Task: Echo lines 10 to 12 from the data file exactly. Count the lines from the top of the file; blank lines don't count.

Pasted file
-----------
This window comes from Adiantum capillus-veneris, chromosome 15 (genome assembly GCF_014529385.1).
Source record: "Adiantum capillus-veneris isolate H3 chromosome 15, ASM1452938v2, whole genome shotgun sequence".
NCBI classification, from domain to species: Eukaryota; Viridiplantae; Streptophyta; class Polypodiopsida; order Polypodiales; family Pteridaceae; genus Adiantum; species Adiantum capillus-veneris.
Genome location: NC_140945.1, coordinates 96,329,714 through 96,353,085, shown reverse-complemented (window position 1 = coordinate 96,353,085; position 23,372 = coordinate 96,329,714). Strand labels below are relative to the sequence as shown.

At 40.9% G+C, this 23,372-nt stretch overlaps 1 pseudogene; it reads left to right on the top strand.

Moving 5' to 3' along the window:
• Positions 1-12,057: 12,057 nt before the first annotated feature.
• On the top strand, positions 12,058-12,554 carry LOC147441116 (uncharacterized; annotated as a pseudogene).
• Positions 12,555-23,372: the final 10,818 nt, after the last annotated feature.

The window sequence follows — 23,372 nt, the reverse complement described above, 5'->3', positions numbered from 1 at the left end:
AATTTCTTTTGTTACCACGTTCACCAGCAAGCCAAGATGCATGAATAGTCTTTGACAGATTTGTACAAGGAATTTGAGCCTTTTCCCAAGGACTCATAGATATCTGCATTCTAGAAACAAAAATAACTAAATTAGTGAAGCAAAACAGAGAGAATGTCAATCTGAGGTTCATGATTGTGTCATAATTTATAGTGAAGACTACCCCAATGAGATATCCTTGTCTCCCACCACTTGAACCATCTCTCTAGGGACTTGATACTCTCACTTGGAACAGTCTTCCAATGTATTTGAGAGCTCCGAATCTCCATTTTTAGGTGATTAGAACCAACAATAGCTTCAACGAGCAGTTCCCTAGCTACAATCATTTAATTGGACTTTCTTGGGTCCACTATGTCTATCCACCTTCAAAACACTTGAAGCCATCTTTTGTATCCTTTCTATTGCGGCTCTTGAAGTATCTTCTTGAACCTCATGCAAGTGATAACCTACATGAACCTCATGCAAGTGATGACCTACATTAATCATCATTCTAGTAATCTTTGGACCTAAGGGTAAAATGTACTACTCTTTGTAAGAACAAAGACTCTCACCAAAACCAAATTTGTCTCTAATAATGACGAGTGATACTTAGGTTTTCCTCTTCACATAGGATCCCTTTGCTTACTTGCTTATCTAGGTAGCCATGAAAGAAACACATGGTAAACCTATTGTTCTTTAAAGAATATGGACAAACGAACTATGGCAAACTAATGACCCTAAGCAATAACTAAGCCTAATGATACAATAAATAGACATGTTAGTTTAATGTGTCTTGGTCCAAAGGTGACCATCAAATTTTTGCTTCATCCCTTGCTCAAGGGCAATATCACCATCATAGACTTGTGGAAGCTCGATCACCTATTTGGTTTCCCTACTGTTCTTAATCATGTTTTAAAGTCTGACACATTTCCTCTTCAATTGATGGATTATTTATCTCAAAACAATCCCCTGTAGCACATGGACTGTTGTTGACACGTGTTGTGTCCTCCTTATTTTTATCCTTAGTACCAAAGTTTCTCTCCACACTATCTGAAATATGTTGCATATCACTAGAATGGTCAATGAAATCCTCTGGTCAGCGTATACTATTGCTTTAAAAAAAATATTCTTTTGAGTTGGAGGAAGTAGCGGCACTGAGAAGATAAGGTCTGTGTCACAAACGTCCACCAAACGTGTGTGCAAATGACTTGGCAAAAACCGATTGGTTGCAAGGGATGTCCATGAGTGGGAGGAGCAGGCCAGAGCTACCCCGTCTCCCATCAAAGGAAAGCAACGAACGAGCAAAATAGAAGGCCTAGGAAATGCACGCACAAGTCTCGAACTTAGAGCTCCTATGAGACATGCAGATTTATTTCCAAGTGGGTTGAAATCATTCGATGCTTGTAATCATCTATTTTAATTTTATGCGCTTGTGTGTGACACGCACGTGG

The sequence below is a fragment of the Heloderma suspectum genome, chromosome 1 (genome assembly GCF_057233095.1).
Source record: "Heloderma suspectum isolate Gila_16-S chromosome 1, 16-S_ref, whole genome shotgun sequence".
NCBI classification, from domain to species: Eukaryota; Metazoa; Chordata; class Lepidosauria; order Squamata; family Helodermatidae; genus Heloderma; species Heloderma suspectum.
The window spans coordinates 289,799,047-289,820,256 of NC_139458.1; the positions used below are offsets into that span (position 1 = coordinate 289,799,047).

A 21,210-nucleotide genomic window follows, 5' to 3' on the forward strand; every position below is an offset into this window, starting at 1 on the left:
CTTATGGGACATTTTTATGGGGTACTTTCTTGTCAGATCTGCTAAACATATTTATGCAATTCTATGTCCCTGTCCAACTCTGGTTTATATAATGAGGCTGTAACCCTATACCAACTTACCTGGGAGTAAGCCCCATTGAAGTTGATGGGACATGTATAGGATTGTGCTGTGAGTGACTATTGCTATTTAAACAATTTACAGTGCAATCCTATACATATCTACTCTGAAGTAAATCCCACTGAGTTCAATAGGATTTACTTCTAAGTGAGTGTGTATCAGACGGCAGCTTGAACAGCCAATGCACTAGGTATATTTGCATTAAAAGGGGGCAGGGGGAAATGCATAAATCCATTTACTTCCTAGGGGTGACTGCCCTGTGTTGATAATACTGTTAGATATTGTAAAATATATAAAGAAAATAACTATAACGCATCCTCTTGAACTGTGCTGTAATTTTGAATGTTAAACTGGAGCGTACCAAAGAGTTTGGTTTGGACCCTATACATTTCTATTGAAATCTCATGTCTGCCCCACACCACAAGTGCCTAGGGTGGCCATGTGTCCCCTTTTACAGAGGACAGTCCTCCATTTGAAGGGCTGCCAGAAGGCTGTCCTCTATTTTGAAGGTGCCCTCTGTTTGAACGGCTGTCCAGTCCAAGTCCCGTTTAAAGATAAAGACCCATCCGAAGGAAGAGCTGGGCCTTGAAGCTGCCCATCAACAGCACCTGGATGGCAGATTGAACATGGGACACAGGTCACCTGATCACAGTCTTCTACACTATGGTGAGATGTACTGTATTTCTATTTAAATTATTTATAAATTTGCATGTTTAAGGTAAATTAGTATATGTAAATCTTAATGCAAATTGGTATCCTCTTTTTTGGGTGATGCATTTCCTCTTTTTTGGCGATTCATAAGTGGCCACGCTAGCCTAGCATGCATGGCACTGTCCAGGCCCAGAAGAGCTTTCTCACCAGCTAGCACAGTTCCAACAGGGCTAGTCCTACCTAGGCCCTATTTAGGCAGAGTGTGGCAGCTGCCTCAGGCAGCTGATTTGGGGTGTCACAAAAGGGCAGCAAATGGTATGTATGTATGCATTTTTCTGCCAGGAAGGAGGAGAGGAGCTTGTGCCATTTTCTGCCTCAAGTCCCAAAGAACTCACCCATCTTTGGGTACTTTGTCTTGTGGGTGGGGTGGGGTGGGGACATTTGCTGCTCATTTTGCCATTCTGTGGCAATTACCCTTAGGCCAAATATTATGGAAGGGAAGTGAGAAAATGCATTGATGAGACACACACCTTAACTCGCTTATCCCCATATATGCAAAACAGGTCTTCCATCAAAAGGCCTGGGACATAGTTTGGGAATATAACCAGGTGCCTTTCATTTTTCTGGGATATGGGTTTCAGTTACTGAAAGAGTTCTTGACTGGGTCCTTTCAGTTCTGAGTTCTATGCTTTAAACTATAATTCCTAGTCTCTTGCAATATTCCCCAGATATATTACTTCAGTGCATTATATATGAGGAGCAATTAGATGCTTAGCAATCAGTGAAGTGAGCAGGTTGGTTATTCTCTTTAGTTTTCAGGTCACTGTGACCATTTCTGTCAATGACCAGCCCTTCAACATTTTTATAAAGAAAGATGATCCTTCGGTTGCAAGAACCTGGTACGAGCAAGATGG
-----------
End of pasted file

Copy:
The window sequence follows — 23,372 nt, the reverse complement described above, 5'->3', positions numbered from 1 at the left end:
AATTTCTTTTGTTACCACGTTCACCAGCAAGCCAAGATGCATGAATAGTCTTTGACAGATTTGTACAAGGAATTTGAGCCTTTTCCCAAGGACTCATAGATATCTGCATTCTAGAAACAAAAATAACTAAATTAGTGAAGCAAAACAGAGAGAATGTCAATCTGAGGTTCATGATTGTGTCATAATTTATAGTGAAGACTACCCCAATGAGATATCCTTGTCTCCCACCACTTGAACCATCTCTCTAGGGACTTGATACTCTCACTTGGAACAGTCTTCCAATGTATTTGAGAGCTCCGAATCTCCATTTTTAGGTGATTAGAACCAACAATAGCTTCAACGAGCAGTTCCCTAGCTACAATCATTTAATTGGACTTTCTTGGGTCCACTATGTCTATCCACCTTCAAAACACTTGAAGCCATCTTTTGTATCCTTTCTATTGCGGCTCTTGAAGTATCTTCTTGAACCTCATGCAAGTGATAACCTACATGAACCTCATGCAAGTGATGACCTACATTAATCATCATTCTAGTAATCTTTGGACCTAAGGGTAAAATGTACTACTCTTTGTAAGAACAAAGACTCTCACCAAAACCAAATTTGTCTCTAATAATGACGAGTGATACTTAGGTTTTCCTCTTCACATAGGATCCCTTTGCTTACTTGCTTATCTAGGTAGCCATGAAAGAAACACATGGTAAACCTATTGTTCTTTAAAGAATATGGACAAACGAACTATGGCAAACTAATGACCCTAAGCAATAACTAAGCCTAATGATACAATAAATAGACATGTTAGTTTAATGTGTCTTGGTCCAAAGGTGACCATCAAATTTTTGCTTCATCCCTTGCTCAAGGGCAATATCACCATCATAGACTTGTGGAAGCTCGATCACCTATTTGGTTTCCCTACTGTTCTTAATCATGTTTTAAAGTCTGACACATTTCCTCTTCAATTGATGGATTATTTATCTCAAAACAATCCCCTGTAGCACATGGACTGTTGTTGACACGTGTTGTGTCCTCCTTATTTTTATCCTTAGTACCAAAGTTTCTCTCCACACTATCTGAAATATGTTGCATATCACTAGAATGGTCAATGAAATCCTCTGGTCAGCGTATACTATTGCTTTAAAAAAAATATTCTTTTGAGTTGGAGGAAGTAGCGGCACTGAGAAGATAAGGTCTGTGTCACAAACGTCCACCAAACGTGTGTGCAAATGACTTGGCAAAAACCGATTGGTTGCAAGGGATGTCCATGAGTGGGAGGAGCAGGCCAGAGCTACCCCGTCTCCCATCAAAGGAAAGCAACGAACGAGCAAAATAGAAGGCCTAGGAAATGCACGCACAAGTCTCGAACTTAGAGCTCCTATGAGACATGCAGATTTATTTCCAAGTGGGTTGAAATCATTCGATGCTTGTAATCATCTATTTTAATTTTATGCGCTTGTGTGTGACACGCACGTGG

The sequence below is a fragment of the Heloderma suspectum genome, chromosome 1 (genome assembly GCF_057233095.1).